The Plastisphere "Microbiome"

Linda A Amaral-Zettler1,2, Christopher L Dupont3, Erik R Zettler4, Beth Slikas1, Drishti Kaul3 and Tracy J Mincer5, (1)Marine Biological Laboratory, Josephine Bay Paul Center for Comparative Molecular Biology and Evolution, Woods Hole, MA, United States, (2)Brown University, Providence, RI, United States, (3)J. Craig Venter Institute, La Jolla, CA, United States, (4)Sea Education Association, Woods Hole, MA, United States, (5)Woods Hole Oceanographic Institution, Woods Hole, MA, United States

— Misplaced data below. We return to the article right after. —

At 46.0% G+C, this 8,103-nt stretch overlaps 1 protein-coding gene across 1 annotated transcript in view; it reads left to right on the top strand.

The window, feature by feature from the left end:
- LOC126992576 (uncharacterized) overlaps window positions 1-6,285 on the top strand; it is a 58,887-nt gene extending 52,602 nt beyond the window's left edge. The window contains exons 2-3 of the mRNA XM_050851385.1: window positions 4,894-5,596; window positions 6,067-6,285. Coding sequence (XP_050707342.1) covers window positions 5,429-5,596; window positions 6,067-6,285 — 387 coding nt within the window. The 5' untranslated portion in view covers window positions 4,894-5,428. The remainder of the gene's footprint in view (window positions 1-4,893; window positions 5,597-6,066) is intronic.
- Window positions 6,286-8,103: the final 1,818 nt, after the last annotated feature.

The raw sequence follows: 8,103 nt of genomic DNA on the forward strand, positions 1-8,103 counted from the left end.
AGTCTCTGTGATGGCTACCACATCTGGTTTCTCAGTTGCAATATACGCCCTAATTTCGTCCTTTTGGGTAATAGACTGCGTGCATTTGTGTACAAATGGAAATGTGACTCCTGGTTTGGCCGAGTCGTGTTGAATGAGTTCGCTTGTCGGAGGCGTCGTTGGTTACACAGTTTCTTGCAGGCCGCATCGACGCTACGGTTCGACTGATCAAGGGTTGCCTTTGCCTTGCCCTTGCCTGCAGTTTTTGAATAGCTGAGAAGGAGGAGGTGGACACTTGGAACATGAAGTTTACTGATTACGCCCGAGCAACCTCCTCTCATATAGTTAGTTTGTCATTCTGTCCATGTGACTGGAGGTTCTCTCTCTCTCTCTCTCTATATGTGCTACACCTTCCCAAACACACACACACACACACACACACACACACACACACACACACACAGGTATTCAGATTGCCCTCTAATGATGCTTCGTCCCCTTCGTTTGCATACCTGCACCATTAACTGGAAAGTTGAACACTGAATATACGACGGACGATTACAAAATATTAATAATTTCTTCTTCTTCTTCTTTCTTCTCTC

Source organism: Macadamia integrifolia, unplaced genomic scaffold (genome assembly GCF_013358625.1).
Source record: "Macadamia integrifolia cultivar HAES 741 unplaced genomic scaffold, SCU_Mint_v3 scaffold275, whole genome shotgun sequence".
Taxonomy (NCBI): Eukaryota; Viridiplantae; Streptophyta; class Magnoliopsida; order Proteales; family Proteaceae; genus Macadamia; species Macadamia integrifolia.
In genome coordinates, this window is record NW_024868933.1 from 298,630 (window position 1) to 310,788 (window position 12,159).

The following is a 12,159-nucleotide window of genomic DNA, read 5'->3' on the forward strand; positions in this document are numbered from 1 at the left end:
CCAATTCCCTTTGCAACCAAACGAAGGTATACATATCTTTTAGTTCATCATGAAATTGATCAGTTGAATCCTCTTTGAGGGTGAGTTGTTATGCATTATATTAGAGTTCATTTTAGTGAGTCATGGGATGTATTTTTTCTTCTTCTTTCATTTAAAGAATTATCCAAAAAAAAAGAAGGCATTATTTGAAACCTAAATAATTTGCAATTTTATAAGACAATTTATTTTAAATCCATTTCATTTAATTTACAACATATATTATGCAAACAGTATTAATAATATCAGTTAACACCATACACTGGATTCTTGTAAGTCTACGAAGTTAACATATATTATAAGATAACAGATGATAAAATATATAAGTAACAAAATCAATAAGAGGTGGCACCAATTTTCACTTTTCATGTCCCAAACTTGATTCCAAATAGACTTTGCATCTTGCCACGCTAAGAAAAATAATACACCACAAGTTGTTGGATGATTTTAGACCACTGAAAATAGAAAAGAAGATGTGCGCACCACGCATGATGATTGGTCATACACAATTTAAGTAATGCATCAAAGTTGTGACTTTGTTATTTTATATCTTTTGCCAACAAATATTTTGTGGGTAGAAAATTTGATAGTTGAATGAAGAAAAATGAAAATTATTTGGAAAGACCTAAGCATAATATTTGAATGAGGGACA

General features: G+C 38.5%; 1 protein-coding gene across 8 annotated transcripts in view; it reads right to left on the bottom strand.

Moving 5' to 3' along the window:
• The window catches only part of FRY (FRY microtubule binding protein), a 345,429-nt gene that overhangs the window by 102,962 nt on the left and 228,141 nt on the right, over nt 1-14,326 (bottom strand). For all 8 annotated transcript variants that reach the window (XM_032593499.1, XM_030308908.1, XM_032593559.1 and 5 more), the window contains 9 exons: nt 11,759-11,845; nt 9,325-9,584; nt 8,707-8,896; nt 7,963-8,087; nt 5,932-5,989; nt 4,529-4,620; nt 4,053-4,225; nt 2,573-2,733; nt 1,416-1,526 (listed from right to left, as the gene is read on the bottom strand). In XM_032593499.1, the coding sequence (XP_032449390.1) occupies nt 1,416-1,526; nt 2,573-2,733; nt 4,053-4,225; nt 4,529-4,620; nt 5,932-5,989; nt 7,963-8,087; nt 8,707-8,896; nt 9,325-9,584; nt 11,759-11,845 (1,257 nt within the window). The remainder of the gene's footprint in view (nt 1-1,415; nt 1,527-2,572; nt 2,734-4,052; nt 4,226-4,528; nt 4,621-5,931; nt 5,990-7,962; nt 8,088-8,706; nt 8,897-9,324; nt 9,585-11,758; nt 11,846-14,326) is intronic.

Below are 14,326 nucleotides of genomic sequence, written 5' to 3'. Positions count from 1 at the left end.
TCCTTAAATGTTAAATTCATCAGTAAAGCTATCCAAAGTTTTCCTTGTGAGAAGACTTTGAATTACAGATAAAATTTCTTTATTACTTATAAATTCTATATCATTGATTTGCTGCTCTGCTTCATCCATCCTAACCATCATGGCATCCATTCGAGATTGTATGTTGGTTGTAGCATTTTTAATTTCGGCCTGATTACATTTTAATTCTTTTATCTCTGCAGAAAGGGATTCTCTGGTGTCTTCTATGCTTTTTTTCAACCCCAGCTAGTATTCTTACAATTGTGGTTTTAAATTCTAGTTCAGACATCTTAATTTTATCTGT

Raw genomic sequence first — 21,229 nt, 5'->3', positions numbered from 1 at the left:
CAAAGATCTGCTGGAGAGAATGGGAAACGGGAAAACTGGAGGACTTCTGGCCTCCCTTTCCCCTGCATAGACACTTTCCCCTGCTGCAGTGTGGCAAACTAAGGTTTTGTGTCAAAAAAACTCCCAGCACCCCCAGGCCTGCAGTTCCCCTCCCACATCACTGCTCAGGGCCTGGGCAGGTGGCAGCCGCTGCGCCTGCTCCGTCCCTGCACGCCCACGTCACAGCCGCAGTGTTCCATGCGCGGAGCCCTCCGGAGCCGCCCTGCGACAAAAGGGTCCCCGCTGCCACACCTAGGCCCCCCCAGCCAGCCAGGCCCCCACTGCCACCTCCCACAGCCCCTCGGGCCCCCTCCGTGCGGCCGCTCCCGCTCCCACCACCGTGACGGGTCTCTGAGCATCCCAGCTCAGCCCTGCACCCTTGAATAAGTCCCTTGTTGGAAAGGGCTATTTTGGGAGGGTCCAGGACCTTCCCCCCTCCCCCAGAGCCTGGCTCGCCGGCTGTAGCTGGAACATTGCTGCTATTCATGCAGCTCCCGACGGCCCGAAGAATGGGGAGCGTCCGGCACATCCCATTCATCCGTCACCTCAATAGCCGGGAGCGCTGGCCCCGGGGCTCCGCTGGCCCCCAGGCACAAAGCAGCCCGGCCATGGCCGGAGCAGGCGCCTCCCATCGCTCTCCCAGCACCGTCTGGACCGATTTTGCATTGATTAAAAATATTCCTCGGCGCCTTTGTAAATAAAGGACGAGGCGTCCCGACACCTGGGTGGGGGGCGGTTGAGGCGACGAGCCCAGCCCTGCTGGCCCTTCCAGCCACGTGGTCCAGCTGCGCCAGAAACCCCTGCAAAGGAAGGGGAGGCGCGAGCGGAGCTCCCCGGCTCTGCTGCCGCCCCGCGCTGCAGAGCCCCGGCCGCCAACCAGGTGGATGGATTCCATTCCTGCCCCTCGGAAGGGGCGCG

Alongside other ocean stressors, plastic marine debris (PMD) is now considered a major source of marine pollution and potential source of invasive alien species, two important ocean health index criteria. While macroplastics are recognized as a visible problem in coastal environments, the less conspicuous microplastics (< 5 mm) numerically dominate pristine open ocean gyres where their impact is much less understood. Central to biological interactions with plastic is the almost instant colonization upon entry into the sea by a thin film of microorganisms, the Plastisphere microbiome. While the phylogenetic diversity of the Plastisphere is now recognized to be highly variable and diverse in nature, less is known about its metabolic potential. Using shotgun metagenomics techniques, we characterized the metabolic potential of Plastisphere microbiomes from ocean gyre-collected microplastics and contrasted it with those of known biotic substrates such as macroalgae. Our data reveal that microbial eukaryotic assemblages dominate some Plastisphere communities, and bacteria dominate others, while archaea appear to be consistently rare inhabitants. We have successfully recovered dozens of draft bacterial genomes and several partial eukaryotic genomes from our libraries. Our data allow us to conduct comparative genomics on commonly occurring Plastisphere residents, further gaining insights into their physiology, ecology, pathogenicity, and substrate transformation potential.